He was more worried about failing his team than losing the game or embarrassing himself.

My little man was placing his ‘brothers’ before himself, failing them was worse than getting lousy stats.

My man.

He rebounded after that game; it lit a fire in his soul.

Every day he is throwing a ball at the wall and catching it with his glove, pitching into the station I measured out and built in the backyard, or hitting off the tee into a net we have downstairs.

Every. Single. Day.

All of this is on top of team practice as well as his chores, workouts, modern Agoge sessions where he is learning philosophy, mathematics, reading and writing stories, etc.

He doesn’t tire of baseball and I support that.

The day he was called to pitch, my heart was in my throat.

Batting is one thing, he’s a good batter, a great defense-men (2nd base & Shortstop) but pitching?

This was his first time throwing at a kid on another team.

I couldn’t stop pacing as he warmed up.

Then the game started.

3 innings pitched (then he hit his max pitch count), 2 runs given up, 4 strikeouts.

He got the Win and the game ball.

This young and tiny kid can hang against kids much stronger and taller (some are 3 years older than him.)

He is carving out his place in the world. He is building his own reputation and while doing so, I am fading further and further into the shadows.

He still views me as his hero and he still loves to be tucked into his bed by my wife and I, but the days are limited so I’m immersing in every one.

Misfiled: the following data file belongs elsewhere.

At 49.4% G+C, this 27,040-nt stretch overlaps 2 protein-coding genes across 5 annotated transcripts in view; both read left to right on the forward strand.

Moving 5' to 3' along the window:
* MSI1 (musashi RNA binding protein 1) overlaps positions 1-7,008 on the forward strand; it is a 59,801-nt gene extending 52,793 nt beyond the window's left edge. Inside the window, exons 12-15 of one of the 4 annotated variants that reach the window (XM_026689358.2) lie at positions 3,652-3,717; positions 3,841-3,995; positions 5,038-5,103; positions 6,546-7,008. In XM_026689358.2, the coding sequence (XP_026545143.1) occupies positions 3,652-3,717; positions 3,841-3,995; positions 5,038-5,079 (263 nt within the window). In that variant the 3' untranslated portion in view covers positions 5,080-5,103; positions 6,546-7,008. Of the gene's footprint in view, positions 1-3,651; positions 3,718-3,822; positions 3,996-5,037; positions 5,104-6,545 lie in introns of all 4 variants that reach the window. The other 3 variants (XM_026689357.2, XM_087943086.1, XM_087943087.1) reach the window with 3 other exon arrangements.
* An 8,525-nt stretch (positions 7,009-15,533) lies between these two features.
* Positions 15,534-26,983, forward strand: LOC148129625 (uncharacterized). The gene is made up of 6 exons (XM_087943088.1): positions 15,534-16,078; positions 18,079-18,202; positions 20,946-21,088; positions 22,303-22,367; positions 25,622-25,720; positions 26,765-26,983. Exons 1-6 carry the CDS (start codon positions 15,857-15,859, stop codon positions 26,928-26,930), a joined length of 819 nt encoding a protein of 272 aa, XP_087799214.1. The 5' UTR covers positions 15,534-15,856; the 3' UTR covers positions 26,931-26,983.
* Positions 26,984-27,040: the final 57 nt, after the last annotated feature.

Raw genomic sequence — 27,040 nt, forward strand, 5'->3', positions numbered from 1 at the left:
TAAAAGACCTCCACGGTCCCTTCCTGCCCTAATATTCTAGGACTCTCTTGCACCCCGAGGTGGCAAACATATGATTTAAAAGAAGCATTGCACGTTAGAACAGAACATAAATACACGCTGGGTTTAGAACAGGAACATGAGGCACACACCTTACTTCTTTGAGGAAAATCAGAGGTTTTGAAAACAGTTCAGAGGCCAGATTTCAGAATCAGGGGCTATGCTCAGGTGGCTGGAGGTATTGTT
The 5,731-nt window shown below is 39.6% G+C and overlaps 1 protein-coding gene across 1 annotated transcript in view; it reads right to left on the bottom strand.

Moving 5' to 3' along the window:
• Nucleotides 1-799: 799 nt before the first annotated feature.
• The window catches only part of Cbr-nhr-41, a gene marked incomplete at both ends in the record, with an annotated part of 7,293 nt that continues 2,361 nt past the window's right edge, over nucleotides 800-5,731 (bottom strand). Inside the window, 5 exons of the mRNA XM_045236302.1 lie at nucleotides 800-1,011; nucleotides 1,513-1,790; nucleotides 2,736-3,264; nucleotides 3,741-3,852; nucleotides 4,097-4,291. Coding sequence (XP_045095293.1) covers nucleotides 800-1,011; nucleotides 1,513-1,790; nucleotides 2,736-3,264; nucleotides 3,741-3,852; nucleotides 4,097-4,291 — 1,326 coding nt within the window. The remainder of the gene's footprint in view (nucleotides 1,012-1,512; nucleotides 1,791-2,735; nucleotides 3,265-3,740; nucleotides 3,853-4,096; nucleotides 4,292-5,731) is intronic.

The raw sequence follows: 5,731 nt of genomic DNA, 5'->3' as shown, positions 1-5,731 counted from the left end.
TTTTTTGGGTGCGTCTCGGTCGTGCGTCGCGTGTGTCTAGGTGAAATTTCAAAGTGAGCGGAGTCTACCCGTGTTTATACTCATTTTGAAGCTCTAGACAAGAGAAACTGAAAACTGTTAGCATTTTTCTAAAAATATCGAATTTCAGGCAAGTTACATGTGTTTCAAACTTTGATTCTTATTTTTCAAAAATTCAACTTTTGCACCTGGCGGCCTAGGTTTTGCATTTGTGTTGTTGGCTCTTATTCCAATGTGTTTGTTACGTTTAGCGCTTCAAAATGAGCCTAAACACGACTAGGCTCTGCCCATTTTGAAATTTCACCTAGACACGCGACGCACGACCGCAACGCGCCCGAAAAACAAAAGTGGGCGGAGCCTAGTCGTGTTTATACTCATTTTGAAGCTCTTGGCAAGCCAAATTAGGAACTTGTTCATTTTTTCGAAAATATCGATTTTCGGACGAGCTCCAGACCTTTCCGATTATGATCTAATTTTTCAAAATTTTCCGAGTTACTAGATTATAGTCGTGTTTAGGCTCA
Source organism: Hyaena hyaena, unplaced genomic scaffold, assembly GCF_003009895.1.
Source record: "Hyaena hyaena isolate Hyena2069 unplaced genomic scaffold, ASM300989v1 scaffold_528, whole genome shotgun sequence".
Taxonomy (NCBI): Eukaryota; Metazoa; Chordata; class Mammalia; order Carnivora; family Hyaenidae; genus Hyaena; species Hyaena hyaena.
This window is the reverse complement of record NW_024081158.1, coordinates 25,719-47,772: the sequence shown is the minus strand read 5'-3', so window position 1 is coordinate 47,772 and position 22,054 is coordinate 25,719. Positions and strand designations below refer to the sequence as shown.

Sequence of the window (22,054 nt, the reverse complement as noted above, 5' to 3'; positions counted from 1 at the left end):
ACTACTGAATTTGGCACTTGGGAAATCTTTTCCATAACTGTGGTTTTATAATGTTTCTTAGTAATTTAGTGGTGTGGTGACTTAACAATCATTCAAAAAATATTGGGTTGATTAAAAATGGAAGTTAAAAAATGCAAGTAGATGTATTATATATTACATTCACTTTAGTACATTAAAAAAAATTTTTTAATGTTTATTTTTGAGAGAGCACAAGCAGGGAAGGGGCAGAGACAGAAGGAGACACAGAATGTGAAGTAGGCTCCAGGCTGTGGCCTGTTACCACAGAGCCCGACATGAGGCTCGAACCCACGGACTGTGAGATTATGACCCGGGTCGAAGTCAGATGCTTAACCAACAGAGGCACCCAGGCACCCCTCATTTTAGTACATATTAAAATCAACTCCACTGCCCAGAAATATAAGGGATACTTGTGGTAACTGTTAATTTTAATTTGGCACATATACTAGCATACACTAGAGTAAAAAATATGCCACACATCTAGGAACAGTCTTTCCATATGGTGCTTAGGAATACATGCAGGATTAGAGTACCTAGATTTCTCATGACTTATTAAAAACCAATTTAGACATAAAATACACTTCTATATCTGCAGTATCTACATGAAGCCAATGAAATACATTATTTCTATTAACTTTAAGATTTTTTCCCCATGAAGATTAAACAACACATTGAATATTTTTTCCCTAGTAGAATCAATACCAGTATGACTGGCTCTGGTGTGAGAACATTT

As fathers, our job is not to view our sons as our chance to ‘do it again’, but rather, to make sure we teach them to do it right. To help them avoid the holes we fell into and to pass the knowledge to them which we wished we had at their age. Our boys should rise to heights we don’t even know exist and we should take pride in that.

I sacrifice my time for him, not in the hopes that he’ll make it to the MLB and I’ll get a kickback. I do it because he is my son, my blood, my heir.

He’ll never understand the sacrifices I’ve made to be his coach, to make time for backyard practice with him, or the money I’ve spent to get him gear instead of the extras I would like.

He will also never understand that the time I’ve shared with him I wouldn’t trade for a million dollars.

It is through America’s game that I have witnessed my son prove himself.

While I am running my Rite of Passage at home, it is when he turns failure into fuel for greater success that I see what I am doing is working.

We never know how we’re doing as parents, but there are moments where you look at your child and think, ‘You know what? This kid is alright‘.

Get involved with what your kids are doing. If my son wanted to build rockets, you’re damn right I’d have a launch pad in my backyard.

Your life is not about catering to their life, but you have to ensure that you aren’t placing consumption of television over interacting with your offspring. You need to make sure you are raising them and not a screen or society.

Their education, training, and the perspective with which they view the world is your responsibility.

This is your child; not the government’s.

Do not sit back and think that state schools and sports leagues are responsible for the development of your child. That is your burden to bare and you must bare it with pride and limitless reserves of motivation and energy.